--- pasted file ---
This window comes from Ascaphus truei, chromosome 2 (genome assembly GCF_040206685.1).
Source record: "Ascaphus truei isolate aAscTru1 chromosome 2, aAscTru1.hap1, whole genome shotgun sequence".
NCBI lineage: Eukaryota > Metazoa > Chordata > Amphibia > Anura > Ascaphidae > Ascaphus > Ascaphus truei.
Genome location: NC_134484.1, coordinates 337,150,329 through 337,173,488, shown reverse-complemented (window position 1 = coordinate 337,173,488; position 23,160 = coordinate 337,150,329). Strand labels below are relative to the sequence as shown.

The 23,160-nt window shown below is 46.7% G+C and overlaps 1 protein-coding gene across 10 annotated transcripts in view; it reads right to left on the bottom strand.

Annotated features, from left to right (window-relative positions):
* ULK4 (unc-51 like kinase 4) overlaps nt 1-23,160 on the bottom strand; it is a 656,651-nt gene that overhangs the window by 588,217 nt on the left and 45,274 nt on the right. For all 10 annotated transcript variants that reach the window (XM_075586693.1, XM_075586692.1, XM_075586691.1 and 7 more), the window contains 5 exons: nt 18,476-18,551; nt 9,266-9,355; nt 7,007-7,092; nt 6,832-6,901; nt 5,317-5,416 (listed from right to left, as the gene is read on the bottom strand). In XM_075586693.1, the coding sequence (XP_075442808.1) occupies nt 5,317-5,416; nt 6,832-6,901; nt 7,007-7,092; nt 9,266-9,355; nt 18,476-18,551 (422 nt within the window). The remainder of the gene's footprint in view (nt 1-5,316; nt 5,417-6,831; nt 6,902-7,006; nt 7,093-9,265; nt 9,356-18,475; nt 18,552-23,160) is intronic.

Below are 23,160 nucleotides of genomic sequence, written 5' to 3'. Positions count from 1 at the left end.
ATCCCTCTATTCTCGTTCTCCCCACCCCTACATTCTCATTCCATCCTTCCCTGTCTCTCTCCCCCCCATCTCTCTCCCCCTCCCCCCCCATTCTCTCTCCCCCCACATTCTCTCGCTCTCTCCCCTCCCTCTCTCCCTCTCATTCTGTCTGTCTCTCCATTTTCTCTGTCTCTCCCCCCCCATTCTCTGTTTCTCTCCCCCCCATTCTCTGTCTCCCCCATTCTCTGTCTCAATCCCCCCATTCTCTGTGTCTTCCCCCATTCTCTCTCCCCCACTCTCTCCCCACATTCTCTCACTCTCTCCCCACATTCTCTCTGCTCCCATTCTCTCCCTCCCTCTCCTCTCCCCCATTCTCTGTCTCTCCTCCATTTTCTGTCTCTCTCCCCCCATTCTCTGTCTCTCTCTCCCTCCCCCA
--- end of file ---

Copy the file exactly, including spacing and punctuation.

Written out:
This window comes from Ascaphus truei, chromosome 2 (genome assembly GCF_040206685.1).
Source record: "Ascaphus truei isolate aAscTru1 chromosome 2, aAscTru1.hap1, whole genome shotgun sequence".
NCBI lineage: Eukaryota > Metazoa > Chordata > Amphibia > Anura > Ascaphidae > Ascaphus > Ascaphus truei.
Genome location: NC_134484.1, coordinates 337,150,329 through 337,173,488, shown reverse-complemented (window position 1 = coordinate 337,173,488; position 23,160 = coordinate 337,150,329). Strand labels below are relative to the sequence as shown.

The 23,160-nt window shown below is 46.7% G+C and overlaps 1 protein-coding gene across 10 annotated transcripts in view; it reads right to left on the bottom strand.

Annotated features, from left to right (window-relative positions):
* ULK4 (unc-51 like kinase 4) overlaps nt 1-23,160 on the bottom strand; it is a 656,651-nt gene that overhangs the window by 588,217 nt on the left and 45,274 nt on the right. For all 10 annotated transcript variants that reach the window (XM_075586693.1, XM_075586692.1, XM_075586691.1 and 7 more), the window contains 5 exons: nt 18,476-18,551; nt 9,266-9,355; nt 7,007-7,092; nt 6,832-6,901; nt 5,317-5,416 (listed from right to left, as the gene is read on the bottom strand). In XM_075586693.1, the coding sequence (XP_075442808.1) occupies nt 5,317-5,416; nt 6,832-6,901; nt 7,007-7,092; nt 9,266-9,355; nt 18,476-18,551 (422 nt within the window). The remainder of the gene's footprint in view (nt 1-5,316; nt 5,417-6,831; nt 6,902-7,006; nt 7,093-9,265; nt 9,356-18,475; nt 18,552-23,160) is intronic.

Below are 23,160 nucleotides of genomic sequence, written 5' to 3'. Positions count from 1 at the left end.
ATCCCTCTATTCTCGTTCTCCCCACCCCTACATTCTCATTCCATCCTTCCCTGTCTCTCTCCCCCCCATCTCTCTCCCCCTCCCCCCCCATTCTCTCTCCCCCCACATTCTCTCGCTCTCTCCCCTCCCTCTCTCCCTCTCATTCTGTCTGTCTCTCCATTTTCTCTGTCTCTCCCCCCCCATTCTCTGTTTCTCTCCCCCCCATTCTCTGTCTCCCCCATTCTCTGTCTCAATCCCCCCATTCTCTGTGTCTTCCCCCATTCTCTCTCCCCCACTCTCTCCCCACATTCTCTCACTCTCTCCCCACATTCTCTCTGCTCCCATTCTCTCCCTCCCTCTCCTCTCCCCCATTCTCTGTCTCTCCTCCATTTTCTGTCTCTCTCCCCCCATTCTCTGTCTCTCTCTCCCTCCCCCA